The study was approved by the Regional Ethics Committee in Uppsala. All patients signed an informed consent form on recruitment to the study. The authors assert that all procedures contributing to this work comply with the ethical standards of the relevant national and institutional committees on human experimentation and with the Helsinki Declaration of 1975, as revised in 2008.

Sample size

A power calculation was conducted using G*power version 3.1, to determine the required sample size. The difference in proportions was set to 0.19 (i.e. p2 - p1 = 0.30–0.11) as the prevalence of IBS in patients with depression has previously been estimated to be 30% [29] and in the general population around 11% [21]. With α = 0.05 and a desired power of 80%, the minimum required sample size in each group was calculated to be 70.


Uppsala Psychiatric Patient Samples (UPP) is a project for the collection of biological material from patients seeking psychiatric care at the Department of General Psychiatry at Uppsala University Hospital, Sweden [30]. This study included patients with any psychiatric disorders, aged 18–25, recruited to UPP between January 2013 and December 2017 after the introduction of the Gastrointestinal Symptom Rating Scale for IBS (GSRS-IBS) to the protocol (n = 682). Assessment of psychiatric diagnoses was performed by trained medical doctors or clinical psychologists using the Structured Clinical Interview for DSM IV axis I disorders (SCID-I) [31] or the Swedish version of the Mini-International Neuropsychiatric Interview (M.I.N.I) [32]. Both instruments are standard in clinical practice and they display good overlap [32]. Exclusion criteria i) Patients who did not undergo structured psychiatric assessment were excluded (n = 27), ii) patients for which symptoms assessment questionnaires were incomplete (n = 91) iii), more than 6 months had passed between questionnaires and diagnostic interviews (n = 36) and iv) established co-morbidity with inflammatory bowel disorder (n = 12), endometriosis (n = 3) and anorexia nervosa (n = 22). The final sample was comprised of 491 patients.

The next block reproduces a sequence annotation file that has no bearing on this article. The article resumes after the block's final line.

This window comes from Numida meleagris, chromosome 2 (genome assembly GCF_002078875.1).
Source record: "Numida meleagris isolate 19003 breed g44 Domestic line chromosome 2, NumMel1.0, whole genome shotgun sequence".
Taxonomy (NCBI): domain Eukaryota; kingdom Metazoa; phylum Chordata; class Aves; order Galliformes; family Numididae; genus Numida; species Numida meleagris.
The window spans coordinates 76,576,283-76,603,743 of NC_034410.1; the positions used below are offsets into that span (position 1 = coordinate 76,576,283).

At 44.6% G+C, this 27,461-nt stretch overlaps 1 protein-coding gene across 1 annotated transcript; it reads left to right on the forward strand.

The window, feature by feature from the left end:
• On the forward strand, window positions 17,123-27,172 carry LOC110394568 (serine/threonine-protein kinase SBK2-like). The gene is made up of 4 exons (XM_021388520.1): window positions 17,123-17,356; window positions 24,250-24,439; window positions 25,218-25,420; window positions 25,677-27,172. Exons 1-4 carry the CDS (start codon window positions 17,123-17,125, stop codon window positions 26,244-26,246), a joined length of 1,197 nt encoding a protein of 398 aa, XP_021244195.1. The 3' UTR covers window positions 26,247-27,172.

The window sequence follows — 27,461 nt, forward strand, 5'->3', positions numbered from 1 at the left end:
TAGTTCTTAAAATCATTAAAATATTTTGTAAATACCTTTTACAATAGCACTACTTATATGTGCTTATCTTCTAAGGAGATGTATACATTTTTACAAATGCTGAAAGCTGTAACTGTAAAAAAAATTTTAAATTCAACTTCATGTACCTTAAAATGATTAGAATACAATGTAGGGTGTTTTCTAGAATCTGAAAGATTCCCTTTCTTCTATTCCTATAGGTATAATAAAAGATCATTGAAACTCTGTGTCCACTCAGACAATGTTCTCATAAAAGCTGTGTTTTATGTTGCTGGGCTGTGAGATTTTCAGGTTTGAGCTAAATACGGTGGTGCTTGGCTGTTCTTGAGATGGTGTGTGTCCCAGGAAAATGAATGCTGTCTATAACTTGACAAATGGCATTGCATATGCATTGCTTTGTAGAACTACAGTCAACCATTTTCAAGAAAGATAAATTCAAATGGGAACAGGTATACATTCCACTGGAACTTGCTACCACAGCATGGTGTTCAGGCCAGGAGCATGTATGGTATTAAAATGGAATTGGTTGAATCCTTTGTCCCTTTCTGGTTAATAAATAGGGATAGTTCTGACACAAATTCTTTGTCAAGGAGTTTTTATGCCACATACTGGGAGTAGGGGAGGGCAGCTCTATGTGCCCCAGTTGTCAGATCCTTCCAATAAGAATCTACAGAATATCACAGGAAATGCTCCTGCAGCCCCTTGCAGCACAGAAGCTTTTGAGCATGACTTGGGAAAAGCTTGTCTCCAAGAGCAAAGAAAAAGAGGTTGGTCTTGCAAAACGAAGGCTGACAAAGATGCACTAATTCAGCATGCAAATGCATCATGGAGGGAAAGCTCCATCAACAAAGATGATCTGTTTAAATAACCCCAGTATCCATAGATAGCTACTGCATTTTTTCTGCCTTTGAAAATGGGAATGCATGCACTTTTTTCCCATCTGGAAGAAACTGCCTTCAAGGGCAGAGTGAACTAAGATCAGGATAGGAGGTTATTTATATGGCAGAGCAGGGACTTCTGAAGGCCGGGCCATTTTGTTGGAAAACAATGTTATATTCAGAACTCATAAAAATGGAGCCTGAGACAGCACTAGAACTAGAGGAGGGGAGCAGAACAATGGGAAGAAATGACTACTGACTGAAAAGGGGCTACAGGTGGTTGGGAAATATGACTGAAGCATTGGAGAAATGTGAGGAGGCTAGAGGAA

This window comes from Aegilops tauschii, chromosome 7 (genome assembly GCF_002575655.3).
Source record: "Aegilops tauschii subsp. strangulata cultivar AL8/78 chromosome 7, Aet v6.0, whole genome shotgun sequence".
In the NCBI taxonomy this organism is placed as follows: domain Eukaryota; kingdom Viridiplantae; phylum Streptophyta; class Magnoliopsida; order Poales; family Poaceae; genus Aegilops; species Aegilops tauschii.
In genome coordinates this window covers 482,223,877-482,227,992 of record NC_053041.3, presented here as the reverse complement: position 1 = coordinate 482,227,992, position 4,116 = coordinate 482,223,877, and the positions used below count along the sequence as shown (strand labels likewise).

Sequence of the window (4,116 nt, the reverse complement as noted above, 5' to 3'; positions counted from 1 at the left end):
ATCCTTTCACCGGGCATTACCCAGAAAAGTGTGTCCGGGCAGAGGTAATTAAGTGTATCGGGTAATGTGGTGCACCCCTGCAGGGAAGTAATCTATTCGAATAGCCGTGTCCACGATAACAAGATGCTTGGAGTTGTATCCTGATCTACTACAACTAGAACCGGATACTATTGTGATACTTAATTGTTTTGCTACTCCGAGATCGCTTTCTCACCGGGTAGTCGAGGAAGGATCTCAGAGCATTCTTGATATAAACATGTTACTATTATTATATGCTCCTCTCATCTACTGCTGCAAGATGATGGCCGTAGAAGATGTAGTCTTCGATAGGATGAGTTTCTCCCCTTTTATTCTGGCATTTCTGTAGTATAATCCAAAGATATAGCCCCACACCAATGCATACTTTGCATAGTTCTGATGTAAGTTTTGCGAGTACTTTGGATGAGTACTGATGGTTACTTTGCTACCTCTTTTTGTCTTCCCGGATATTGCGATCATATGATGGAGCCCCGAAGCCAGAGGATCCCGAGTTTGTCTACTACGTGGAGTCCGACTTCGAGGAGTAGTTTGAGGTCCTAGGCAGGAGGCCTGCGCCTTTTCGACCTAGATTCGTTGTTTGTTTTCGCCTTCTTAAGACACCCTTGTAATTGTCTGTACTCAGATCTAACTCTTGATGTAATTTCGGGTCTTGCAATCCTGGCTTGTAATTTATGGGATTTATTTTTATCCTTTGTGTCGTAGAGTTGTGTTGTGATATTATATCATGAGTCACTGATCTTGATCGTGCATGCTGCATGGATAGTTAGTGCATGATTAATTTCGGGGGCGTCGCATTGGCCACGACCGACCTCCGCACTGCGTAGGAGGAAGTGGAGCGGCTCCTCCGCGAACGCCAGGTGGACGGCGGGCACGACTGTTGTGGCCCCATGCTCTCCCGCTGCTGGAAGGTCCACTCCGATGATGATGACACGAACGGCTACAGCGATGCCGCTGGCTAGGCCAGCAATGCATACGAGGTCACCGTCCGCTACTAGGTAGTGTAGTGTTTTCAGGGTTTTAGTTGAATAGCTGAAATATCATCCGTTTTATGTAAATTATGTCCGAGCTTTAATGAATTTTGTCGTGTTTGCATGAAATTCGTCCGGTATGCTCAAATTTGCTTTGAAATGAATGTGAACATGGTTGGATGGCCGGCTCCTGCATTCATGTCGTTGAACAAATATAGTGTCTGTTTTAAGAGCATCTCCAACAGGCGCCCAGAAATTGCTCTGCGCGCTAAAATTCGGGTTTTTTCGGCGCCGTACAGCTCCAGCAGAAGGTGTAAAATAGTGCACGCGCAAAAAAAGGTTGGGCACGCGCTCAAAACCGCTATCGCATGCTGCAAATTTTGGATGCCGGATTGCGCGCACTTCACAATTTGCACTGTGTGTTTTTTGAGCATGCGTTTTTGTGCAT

Controls (n = 139) under the age of 30 years included staff from Uppsala University Hospital and students at Uppsala University. Controls who met the criteria for any current axis I diagnosis (n = 14), diagnosed with endometriosis (n = 1) or who scored high on questionnaires indicating alcohol or substance abuse (n = 8) were excluded. Cases with incomplete or missing questionnaires were also excluded from statistical analysis (n = 31). The final sample included 85 healthy controls.


The Swedish translation of the GSRS-IBS, a validated self-assessment instrument for the evaluation of IBS symptoms was used to measure gastrointestinal symptoms [33]. The patients completed the GSRS-IBS at one time point, reporting gastrointestinal symptoms from the past week on a seven-point [1,2,3,4,5,6,7] Likert-scale, ranging from 1 = “no discomfort at all” to 7 = “very severe discomfort”. The total possible score ranged from a low of 13 to a high of 91 points. The instrument’s questions are grouped into five symptom clusters: pain (question 1 and 2), bloating (question 3, 4 and 13), constipation (question 5 and 8), diarrhoea (question 6, 7, 9 and 10) and satiety (question 11 and 12). The GSRS-IBS total score have high discriminant and convergent validity and can be used to measure IBS symptom severity also in the general population [34],

The self-rating version of the Montgomery-Åsberg Depression Rating Scale (MADRS-S) was used to rate depressive symptoms [35,36,37]. The MADRS-S has been demonstrated to be a reliable patient-administered tool for depressive symptoms. The instrument consists of nine questions rated on a six-point (0–6) Likert-scale, with a possible total score ranging from 0 to 54 [38].